Could Food Recognition Replace Barcodes at Supermarkets?
Ah, the barcode. What started out as something on a pack of Juicy Fruit gum at a grocery store in Troy, OH, has now become a world-wide phenomena that’s the epicenter of logistics. But, what if the very place where the barcode got its start, lead to its ultimate demise? How could this be?
Toshiba has been developing food recognition technology that uses a scanner/camera to recognize food. Despite the advent of the GS1 Databar, which allows for barcode scanning of variable weight items such as fruits and vegetables, produce still doesn’t always have a barcode on it. This causes the cashier to have to manually enter a code in order to add it to a customers’ groceries. Typically the cashier will know all of the codes and quickly enter it, but sometimes they’ll have to look it up—actually stopping, flipping through a book, finding the code, and typing it in. As you can imagine, and as you’ve most likely experienced, this slows down the checkout process incredibly.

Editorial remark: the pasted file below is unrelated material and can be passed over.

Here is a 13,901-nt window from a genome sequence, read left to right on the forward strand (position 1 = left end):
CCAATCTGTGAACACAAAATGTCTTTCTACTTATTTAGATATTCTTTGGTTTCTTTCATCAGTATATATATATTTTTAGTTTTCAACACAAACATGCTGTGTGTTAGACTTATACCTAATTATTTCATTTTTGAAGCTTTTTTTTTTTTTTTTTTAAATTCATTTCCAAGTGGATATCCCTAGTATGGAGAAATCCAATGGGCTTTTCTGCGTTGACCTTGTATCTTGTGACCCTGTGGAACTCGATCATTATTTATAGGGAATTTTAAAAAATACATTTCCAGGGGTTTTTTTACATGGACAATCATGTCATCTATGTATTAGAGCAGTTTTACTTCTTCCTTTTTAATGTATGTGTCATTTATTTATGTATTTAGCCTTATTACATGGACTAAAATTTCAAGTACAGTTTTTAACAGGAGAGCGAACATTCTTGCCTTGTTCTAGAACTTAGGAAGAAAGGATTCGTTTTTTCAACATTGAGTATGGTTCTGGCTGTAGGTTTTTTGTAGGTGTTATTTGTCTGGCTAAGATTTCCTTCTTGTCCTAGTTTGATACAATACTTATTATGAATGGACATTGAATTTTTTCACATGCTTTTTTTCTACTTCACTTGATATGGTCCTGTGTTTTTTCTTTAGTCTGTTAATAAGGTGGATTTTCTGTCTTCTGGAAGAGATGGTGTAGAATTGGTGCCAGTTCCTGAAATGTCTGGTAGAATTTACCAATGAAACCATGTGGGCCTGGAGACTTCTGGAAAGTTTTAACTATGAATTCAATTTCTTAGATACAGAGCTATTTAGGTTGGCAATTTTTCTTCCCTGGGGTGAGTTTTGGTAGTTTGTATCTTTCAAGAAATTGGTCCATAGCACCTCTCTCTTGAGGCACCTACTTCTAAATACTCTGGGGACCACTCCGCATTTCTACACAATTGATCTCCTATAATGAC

Toshiba’s Object Recognition Scanner works using color recognition technology, which is particularly useful when it comes to fruits and vegetables (although it can also successfully identify packaged goods). In a similar manner to facial recognition technology, the Object Recognition Software uses pre-programmed parameters to categorize and identify goods, using color to sense the subtleties between similar items. In fact, the technology is so exact, that it can not only identify the type of product, let’s say—an apple, but also know that it’s a Royal Gala apple. The scanner is also able to operate at a high speed, so cashiers can easily swipe away. Watch the video below to see the Object Recognition Scanner in action:
While the technology definitely has a lot of potential, I think it will be long time before barcodes are replaced. One question I would have is how would the scanner differentiate between regular and organic produce?